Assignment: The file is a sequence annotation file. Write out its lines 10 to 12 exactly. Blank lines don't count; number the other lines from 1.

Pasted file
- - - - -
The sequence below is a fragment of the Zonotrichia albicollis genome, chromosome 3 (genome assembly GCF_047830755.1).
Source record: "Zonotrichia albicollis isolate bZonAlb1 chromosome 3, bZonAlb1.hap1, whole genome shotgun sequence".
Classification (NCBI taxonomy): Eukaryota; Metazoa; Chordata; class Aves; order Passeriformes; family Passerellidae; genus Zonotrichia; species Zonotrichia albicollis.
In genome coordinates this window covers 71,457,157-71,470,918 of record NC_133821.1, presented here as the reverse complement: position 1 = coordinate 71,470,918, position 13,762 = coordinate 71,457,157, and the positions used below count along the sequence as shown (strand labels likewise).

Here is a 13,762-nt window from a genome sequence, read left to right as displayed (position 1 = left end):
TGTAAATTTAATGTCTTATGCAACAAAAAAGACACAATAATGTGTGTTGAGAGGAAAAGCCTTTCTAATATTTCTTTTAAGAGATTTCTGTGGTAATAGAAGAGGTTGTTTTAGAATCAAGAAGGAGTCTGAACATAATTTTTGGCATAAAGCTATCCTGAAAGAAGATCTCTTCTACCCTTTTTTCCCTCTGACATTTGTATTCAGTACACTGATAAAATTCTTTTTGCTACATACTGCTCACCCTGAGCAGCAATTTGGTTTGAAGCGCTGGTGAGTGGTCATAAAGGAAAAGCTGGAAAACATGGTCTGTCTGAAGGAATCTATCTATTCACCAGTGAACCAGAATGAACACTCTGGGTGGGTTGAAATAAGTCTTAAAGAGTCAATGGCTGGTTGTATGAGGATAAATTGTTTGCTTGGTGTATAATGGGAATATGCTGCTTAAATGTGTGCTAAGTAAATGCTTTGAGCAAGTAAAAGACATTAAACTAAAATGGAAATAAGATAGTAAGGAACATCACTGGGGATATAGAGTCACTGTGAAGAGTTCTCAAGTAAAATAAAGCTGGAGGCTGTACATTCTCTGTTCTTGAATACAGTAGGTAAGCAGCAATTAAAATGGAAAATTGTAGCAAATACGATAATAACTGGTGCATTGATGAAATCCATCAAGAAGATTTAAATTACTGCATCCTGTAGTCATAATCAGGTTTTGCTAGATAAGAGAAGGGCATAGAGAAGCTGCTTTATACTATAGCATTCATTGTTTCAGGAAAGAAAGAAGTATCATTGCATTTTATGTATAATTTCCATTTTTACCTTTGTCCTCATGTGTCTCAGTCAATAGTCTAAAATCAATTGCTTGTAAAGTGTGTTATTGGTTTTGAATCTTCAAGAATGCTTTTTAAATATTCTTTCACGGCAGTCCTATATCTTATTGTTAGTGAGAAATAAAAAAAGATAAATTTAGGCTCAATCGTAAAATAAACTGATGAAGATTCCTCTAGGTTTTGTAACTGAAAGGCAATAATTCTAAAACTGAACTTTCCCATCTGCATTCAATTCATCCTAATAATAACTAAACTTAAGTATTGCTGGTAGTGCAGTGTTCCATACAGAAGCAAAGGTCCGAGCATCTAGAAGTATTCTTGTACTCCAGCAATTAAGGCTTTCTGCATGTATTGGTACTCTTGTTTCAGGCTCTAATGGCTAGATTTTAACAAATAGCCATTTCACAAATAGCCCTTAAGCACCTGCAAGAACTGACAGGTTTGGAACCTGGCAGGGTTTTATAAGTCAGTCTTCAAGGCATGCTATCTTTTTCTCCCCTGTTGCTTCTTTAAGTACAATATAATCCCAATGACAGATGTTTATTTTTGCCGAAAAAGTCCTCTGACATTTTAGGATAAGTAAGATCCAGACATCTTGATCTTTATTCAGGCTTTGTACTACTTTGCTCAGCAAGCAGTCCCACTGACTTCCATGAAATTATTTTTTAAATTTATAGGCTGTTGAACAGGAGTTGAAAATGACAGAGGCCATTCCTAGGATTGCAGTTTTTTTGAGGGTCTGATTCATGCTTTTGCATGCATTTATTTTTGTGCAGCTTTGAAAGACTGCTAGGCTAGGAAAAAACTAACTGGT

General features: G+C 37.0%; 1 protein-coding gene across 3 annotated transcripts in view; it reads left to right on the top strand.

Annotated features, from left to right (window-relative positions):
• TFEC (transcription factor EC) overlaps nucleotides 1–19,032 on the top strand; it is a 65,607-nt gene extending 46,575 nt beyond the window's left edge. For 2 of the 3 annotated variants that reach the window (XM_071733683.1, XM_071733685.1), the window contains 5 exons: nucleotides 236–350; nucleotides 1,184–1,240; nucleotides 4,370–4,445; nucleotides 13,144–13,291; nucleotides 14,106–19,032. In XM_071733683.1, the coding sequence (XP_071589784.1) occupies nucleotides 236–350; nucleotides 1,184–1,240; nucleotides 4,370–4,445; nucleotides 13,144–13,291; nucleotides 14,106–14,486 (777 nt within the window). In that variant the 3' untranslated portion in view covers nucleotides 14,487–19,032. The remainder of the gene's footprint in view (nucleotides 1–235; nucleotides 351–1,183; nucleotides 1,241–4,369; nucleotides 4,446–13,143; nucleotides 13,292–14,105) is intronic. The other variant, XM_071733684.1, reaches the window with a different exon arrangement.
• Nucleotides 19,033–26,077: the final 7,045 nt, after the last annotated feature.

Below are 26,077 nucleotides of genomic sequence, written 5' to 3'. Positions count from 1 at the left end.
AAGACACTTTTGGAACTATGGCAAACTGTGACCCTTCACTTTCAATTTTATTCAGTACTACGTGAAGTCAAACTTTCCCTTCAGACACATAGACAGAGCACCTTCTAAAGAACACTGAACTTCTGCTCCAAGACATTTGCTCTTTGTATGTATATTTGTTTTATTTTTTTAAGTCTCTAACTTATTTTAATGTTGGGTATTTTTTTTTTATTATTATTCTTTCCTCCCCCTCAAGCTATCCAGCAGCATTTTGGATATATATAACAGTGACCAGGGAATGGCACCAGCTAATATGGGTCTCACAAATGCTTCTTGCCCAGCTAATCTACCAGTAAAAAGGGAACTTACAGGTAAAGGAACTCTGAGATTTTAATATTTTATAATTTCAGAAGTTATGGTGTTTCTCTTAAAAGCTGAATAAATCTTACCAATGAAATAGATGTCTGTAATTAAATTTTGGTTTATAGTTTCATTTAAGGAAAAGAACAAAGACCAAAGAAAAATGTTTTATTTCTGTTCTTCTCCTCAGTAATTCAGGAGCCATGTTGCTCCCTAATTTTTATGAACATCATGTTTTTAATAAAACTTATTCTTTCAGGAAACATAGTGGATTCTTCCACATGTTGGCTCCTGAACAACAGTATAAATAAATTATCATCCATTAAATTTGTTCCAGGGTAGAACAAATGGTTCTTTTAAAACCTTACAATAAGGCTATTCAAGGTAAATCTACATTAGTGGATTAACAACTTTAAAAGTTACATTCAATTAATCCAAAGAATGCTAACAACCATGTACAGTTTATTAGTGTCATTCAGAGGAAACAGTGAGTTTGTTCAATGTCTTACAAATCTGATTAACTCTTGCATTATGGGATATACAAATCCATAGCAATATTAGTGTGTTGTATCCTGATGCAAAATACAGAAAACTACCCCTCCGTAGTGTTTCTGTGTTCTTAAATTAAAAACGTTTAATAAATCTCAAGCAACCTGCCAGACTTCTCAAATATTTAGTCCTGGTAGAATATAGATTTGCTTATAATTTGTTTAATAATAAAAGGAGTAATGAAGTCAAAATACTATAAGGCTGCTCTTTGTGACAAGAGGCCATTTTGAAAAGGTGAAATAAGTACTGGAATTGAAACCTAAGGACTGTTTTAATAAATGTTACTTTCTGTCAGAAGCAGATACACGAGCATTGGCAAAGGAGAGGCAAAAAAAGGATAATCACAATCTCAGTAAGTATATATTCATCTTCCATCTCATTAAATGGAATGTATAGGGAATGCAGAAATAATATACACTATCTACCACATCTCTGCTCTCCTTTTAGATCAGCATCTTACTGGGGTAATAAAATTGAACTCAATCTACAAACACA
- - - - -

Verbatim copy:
• Nucleotides 19,033–26,077: the final 7,045 nt, after the last annotated feature.

Below are 26,077 nucleotides of genomic sequence, written 5' to 3'. Positions count from 1 at the left end.
AAGACACTTTTGGAACTATGGCAAACTGTGACCCTTCACTTTCAATTTTATTCAGTACTACGTGAAGTCAAACTTTCCCTTCAGACACATAGACAGAGCACCTTCTAAAGAACACTGAACTTCTGCTCCAAGACATTTGCTCTTTGTATGTATATTTGTTTTATTTTTTTAAGTCTCTAACTTATTTTAATGTTGGGTATTTTTTTTTTATTATTATTCTTTCCTCCCCCTCAAGCTATCCAGCAGCATTTTGGATATATATAACAGTGACCAGGGAATGGCACCAGCTAATATGGGTCTCACAAATGCTTCTTGCCCAGCTAATCTACCAGTAAAAAGGGAACTTACAGGTAAAGGAACTCTGAGATTTTAATATTTTATAATTTCAGAAGTTATGGTGTTTCTCTTAAAAGCTGAATAAATCTTACCAATGAAATAGATGTCTGTAATTAAATTTTGGTTTATAGTTTCATTTAAGGAAAAGAACAAAGACCAAAGAAAAATGTTTTATTTCTGTTCTTCTCCTCAGTAATTCAGGAGCCATGTTGCTCCCTAATTTTTATGAACATCATGTTTTTAATAAAACTTATTCTTTCAGGAAACATAGTGGATTCTTCCACATGTTGGCTCCTGAACAACAGTATAAATAAATTATCATCCATTAAATTTGTTCCAGGGTAGAACAAATGGTTCTTTTAAAACCTTACAATAAGGCTATTCAAGGTAAATCTACATTAGTGGATTAACAACTTTAAAAGTTACATTCAATTAATCCAAAGAATGCTAACAACCATGTACAGTTTATTAGTGTCATTCAGAGGAAACAGTGAGTTTGTTCAATGTCTTACAAATCTGATTAACTCTTGCATTATGGGATATACAAATCCATAGCAATATTAGTGTGTTGTATCCTGATGCAAAATACAGAAAACTACCCCTCCGTAGTGTTTCTGTGTTCTTAAATTAAAAACGTTTAATAAATCTCAAGCAACCTGCCAGACTTCTCAAATATTTAGTCCTGGTAGAATATAGATTTGCTTATAATTTGTTTAATAATAAAAGGAGTAATGAAGTCAAAATACTATAAGGCTGCTCTTTGTGACAAGAGGCCATTTTGAAAAGGTGAAATAAGTACTGGAATTGAAACCTAAGGACTGTTTTAATAAATGTTACTTTCTGTCAGAAGCAGATACACGAGCATTGGCAAAGGAGAGGCAAAAAAAGGATAATCACAATCTCAGTAAGTATATATTCATCTTCCATCTCATTAAATGGAATGTATAGGGAATGCAGAAATAATATACACTATCTACCACATCTCTGCTCTCCTTTTAGATCAGCATCTTACTGGGGTAATAAAATTGAACTCAATCTACAAACACA